To be perfectly honest, it appears to me as if you are attempting to cover your tracks, unless I am somehow misinterpreting the reasoning behind changing the registration on the worldtool.net site and the removal of the link to the blogspot site from your forum signature.
Care to respond?
Mr. Nguyen Plays Tag: “Not It”
And he did with the following:
Seo marketing blog site is 1 of my customer , as i said the traffic come from many sources such as adengage traffic , some entertainments sites , and adsense traffic on DP , im not sure how can your site receive that much spam traffic ?? 🙁 the customer was long time customer and he was nice so when he asked me to add the link to my DP footer so i did do that after your email of course as i said i removed that blog from the pop unders on our sites and remove the link on footer . We re currently selling Dedicated Server and Hosting , i have to ask 1 of our admin about worldtool but that site is nt our site . I will let you know later , if u have any other questions just email back . Regards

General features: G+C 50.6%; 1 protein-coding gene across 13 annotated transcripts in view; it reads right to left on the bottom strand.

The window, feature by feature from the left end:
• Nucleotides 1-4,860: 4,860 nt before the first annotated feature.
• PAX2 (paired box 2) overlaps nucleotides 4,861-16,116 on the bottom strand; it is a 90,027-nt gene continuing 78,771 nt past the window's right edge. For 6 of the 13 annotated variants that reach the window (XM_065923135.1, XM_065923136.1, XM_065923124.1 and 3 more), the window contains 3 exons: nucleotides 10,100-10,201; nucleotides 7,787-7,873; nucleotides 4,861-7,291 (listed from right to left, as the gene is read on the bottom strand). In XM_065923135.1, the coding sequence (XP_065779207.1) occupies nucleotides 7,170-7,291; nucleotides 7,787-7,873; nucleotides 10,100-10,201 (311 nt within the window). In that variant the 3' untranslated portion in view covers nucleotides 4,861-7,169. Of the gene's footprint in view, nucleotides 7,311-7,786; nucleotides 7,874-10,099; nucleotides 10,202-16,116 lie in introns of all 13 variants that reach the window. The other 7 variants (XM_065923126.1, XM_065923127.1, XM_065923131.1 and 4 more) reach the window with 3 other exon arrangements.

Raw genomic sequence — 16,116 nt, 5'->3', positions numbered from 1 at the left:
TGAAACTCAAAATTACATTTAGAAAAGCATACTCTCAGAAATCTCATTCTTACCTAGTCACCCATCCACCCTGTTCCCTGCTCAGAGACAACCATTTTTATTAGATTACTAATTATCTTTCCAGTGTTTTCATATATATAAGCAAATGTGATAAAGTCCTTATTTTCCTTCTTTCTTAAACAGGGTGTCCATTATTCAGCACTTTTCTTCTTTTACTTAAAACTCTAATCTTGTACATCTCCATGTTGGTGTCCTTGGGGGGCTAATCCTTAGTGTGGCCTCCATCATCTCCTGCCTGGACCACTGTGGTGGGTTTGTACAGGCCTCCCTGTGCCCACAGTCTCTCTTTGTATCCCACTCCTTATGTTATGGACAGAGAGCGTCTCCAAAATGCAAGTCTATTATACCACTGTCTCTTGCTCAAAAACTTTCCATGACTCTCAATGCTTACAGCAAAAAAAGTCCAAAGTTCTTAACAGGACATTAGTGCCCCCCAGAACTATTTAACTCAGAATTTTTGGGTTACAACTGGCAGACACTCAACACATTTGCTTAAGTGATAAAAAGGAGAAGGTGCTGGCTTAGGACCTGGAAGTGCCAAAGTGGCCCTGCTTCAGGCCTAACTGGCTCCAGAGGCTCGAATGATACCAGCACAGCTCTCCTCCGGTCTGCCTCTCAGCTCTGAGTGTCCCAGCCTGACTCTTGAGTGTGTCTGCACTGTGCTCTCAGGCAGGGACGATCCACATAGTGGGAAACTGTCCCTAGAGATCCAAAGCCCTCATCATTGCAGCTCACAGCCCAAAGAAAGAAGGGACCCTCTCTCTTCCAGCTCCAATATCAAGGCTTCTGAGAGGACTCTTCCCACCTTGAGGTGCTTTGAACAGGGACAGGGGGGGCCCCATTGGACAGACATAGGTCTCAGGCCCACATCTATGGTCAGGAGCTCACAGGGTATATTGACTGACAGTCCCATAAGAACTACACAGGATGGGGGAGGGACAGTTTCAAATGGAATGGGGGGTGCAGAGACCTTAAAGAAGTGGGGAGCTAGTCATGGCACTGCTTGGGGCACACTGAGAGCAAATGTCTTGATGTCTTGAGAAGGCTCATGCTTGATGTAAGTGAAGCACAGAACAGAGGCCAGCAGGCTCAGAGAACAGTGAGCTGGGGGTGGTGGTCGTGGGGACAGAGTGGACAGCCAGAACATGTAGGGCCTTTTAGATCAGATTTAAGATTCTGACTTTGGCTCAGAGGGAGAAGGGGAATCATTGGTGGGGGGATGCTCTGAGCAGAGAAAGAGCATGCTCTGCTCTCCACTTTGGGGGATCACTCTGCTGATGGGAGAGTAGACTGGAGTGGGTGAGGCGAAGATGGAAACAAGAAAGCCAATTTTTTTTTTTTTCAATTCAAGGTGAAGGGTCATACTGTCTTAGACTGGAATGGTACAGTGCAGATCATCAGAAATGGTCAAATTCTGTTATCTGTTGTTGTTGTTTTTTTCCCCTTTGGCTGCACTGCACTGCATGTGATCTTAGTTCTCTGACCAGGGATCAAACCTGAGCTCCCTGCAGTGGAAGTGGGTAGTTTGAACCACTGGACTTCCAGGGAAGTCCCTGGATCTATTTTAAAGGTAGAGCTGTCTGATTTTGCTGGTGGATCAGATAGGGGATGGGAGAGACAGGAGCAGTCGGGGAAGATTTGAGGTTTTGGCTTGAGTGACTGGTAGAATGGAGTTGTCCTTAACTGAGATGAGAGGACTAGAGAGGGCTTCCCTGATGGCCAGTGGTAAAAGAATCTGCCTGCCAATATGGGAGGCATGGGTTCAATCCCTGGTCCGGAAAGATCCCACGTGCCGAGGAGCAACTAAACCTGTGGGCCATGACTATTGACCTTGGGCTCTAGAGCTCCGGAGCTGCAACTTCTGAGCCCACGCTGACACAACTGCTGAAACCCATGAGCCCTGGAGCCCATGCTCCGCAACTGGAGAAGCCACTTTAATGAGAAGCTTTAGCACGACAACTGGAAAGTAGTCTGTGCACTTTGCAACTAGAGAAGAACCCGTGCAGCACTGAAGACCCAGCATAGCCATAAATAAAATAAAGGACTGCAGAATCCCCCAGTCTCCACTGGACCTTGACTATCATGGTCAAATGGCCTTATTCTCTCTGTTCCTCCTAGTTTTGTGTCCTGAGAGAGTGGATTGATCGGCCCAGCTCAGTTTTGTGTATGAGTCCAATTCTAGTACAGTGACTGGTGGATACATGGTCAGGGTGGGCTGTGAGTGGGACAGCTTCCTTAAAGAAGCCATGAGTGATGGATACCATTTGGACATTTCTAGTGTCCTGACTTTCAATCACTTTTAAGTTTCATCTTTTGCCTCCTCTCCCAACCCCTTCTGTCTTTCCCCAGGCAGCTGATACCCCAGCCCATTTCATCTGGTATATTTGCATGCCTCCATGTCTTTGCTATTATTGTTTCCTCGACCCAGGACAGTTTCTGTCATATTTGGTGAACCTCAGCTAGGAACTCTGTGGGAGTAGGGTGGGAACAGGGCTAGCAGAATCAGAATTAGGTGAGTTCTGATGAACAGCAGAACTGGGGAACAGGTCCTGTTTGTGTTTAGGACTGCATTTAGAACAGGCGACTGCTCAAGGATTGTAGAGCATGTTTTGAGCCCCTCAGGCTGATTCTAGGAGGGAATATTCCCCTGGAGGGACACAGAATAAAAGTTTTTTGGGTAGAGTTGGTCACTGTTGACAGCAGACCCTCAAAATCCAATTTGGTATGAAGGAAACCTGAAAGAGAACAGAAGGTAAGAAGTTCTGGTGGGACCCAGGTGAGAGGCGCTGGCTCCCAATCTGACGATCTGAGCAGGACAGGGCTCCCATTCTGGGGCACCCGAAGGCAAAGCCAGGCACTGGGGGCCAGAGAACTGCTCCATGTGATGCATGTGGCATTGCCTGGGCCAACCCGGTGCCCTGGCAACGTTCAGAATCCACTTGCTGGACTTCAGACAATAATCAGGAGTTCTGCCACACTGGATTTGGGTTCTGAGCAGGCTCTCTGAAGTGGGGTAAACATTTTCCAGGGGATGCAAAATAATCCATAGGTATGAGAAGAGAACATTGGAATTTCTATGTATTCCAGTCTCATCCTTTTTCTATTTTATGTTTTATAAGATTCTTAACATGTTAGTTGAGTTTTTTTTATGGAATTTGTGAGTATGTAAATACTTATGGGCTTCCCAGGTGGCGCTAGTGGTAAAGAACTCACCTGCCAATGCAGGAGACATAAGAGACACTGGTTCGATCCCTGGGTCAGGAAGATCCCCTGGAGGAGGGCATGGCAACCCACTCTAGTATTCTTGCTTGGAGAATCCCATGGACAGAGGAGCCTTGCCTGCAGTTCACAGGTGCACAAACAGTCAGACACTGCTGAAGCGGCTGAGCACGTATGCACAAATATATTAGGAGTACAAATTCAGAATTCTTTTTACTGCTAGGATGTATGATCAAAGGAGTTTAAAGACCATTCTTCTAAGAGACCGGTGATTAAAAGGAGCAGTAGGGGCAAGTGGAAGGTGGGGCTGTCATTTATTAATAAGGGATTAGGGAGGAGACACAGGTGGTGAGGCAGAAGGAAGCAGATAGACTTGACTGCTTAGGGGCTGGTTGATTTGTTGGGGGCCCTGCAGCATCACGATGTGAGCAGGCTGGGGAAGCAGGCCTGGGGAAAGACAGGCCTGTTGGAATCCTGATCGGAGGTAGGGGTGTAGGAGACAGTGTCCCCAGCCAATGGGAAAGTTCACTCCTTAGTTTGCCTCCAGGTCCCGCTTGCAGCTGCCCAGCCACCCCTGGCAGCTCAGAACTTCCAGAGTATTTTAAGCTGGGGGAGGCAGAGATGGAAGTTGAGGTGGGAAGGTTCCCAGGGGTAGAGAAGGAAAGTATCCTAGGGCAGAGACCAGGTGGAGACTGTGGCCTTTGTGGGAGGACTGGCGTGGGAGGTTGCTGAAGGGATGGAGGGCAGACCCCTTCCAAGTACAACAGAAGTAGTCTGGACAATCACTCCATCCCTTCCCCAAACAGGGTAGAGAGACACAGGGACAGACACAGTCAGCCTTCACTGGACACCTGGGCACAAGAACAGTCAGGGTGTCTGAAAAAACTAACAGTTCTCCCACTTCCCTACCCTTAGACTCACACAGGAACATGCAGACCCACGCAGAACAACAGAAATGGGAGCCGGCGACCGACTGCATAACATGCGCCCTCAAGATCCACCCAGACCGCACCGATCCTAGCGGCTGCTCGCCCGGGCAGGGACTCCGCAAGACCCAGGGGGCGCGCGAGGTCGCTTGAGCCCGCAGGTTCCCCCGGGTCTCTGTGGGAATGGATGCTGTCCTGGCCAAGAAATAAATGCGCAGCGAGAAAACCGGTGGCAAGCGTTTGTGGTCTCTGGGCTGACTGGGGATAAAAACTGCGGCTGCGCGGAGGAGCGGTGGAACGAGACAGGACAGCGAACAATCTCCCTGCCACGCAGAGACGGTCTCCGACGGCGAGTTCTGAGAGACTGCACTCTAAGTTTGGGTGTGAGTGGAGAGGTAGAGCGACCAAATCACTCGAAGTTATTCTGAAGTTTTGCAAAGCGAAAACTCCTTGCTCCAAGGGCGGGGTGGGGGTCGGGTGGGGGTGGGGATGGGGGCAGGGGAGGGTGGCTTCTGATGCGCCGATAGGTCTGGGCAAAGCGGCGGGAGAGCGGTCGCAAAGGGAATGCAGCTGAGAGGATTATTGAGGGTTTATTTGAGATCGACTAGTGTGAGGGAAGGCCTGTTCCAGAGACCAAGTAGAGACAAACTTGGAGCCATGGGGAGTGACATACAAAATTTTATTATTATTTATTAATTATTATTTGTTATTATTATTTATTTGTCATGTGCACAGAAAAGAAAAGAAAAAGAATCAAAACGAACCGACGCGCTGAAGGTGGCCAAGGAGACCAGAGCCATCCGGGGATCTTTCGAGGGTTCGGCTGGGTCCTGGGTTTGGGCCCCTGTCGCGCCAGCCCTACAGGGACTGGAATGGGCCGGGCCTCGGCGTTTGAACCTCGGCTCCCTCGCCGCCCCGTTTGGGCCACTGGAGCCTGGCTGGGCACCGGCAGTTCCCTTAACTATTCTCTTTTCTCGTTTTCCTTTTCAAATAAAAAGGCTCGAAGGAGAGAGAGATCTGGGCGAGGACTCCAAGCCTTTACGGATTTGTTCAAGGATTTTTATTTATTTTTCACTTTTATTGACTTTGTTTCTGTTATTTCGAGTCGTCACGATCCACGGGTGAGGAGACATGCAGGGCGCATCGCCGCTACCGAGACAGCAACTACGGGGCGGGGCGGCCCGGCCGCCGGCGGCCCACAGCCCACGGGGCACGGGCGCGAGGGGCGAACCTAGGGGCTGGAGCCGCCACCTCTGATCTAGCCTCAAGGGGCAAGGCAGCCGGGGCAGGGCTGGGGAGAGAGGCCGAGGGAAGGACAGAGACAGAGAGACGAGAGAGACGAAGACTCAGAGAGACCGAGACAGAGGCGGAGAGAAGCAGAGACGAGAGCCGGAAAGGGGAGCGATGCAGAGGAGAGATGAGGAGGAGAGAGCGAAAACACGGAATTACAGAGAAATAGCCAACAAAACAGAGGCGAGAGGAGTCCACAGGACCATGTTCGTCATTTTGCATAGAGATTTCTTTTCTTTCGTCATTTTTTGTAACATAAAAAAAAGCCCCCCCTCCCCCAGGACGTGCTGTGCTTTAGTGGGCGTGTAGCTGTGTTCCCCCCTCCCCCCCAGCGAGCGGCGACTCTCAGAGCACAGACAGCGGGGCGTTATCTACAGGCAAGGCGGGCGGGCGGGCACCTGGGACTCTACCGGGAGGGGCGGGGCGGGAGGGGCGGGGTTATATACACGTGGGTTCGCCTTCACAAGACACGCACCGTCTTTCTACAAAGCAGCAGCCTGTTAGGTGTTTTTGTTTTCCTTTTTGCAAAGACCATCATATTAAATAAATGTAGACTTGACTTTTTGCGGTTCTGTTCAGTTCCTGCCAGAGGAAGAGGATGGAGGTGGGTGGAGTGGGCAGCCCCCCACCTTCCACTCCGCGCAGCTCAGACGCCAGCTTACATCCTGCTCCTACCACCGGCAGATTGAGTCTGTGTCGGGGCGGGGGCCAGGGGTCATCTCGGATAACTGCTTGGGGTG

As of the posting of this article, we have not heard back again from Mr. Nguyen. However, the following has taken place…
You Can Run, But You Can’t Hide
It appears as if Mr. Nguyen is making haste in an effort to distance himself from the sites that generated the fraudulent clicks that lead to the fraudulent leads.
Whois Doesn’t Lie
Server4vn.com Whois Record from DomainTools.com from October 13th, 2010
Registered to: Ngoc Ha Nguyen of Toulouse, France:
WorldTool.net Whois Historical Record from DomainTools.com from September 30th, 2010
Registered to: Ngoc Ha Nguyen of Toulouse, France:
WorldTool.net Whois Record from DomainTools.com from October 13th, 2010
*Changed* Registered to: Vu Manh Nguyen of Thai Nguyen, Viatnam:
WorldTool.net Whois Record from DomainTools.com from October 19th, 2010